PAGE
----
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NEW ORLEANS (AP) — Long before a man was diagnosed with the Ebola virus in neighboring Texas, Louisiana's health department was working on what to do in case someone with the disease showed up in the state.
The most important thing to know is that people don't need to worry about Ebola unless they've recently traveled to West Africa or been in very close contact with someone who is clearly sick and has the virus, said Dr. Frank Welch, the Department of Health and Hospitals' medical director for community preparedness, and Dr. Jimmy Guidry, the state health officer.
Anyone sick enough to transmit the disease is almost certainly too ill to be walking around in public, and it's transmitted only through bodily fluids such as blood, saliva or excrement, Welch said.
Although coughs and sneezes contain saliva, Guidry said, "to get enough virus to infect you, someone would almost have to sneeze in your eye."
Gov. Bobby Jindal met with agency heads for an update on Louisiana's preparations and precautions on Wednesday, a day after federal health officials confirmed that a man who had recently traveled from Liberia to Dallas has the virus.
"First and foremost, it's important to note that there are no known cases of Ebola in Louisiana," he said in a news release. "However, if there ever were a case in our state, Louisiana is prepared."
DHH has been working on what-if preparations for five or six weeks because it was inevitable that someone with the virus would show up somewhere in the United States, Welch and Guidry said.
Jindal said in a news release that Louisiana National Guard medical lab teams with portable testing equipment are on standby if needed to help identify the virus, as are the Guard's medical treatment tech teams and biohazard resources.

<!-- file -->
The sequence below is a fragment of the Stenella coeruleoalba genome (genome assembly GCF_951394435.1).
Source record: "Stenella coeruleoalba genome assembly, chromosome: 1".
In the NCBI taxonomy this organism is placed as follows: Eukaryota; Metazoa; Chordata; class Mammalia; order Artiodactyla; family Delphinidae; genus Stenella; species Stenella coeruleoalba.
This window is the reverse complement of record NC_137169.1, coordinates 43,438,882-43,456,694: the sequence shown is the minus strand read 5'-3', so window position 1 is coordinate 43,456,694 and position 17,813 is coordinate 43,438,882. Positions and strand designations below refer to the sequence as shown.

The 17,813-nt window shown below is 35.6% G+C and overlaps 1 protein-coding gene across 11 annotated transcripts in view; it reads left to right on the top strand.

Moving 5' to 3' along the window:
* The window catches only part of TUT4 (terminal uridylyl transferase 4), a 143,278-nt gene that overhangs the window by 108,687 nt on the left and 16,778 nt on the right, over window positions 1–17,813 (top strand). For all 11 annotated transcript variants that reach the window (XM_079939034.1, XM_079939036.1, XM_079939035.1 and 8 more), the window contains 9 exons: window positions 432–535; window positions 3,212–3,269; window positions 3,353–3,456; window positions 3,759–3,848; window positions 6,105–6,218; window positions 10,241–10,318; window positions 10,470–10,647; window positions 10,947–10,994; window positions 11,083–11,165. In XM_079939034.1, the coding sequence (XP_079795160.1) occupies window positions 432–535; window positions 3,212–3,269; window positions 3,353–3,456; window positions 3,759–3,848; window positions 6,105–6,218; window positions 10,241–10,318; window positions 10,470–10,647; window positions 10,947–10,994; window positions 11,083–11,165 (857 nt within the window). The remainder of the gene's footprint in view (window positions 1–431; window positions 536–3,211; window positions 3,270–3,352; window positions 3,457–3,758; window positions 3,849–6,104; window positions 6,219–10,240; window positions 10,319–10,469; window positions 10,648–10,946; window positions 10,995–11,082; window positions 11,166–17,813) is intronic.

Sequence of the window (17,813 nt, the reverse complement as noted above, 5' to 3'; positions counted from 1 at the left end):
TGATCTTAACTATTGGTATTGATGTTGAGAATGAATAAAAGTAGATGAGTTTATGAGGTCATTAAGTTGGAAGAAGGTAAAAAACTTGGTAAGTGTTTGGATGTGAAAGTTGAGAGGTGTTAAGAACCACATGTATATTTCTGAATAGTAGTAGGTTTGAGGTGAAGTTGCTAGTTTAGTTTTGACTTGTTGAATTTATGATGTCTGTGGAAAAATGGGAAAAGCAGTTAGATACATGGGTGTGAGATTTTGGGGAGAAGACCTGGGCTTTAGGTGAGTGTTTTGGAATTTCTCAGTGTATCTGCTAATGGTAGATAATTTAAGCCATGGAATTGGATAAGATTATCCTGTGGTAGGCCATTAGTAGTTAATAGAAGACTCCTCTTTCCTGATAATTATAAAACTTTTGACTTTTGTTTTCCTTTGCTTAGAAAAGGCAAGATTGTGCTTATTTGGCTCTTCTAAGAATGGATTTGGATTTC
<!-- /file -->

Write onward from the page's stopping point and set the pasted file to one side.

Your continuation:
About 10 days ago, Welch said, colleges and universities in Louisiana were told to get in touch with students returning to school from West Africa, get good information about where they'd been, and tell them to report and see a doctor if any symptoms of Ebola occurred within 21 days.
"We did not get a report of any student who returned from West Africa who had symptoms," he said.
The department also has been in touch with organizations that send missionary or medical teams to Africa.
It's working now on information for school districts to send teachers and parents, department spokeswoman Olivia Watkins said. She said it will emphasize that Ebola's symptoms are common and parents should worry only if a child with those symptoms had recently traveled from West Africa or been in close contact with someone ill with the virus.
"We're carrying some of this stuff on social media, too," she said. "So while all these Ebola stories are online folks can share simple information provided by DHH."
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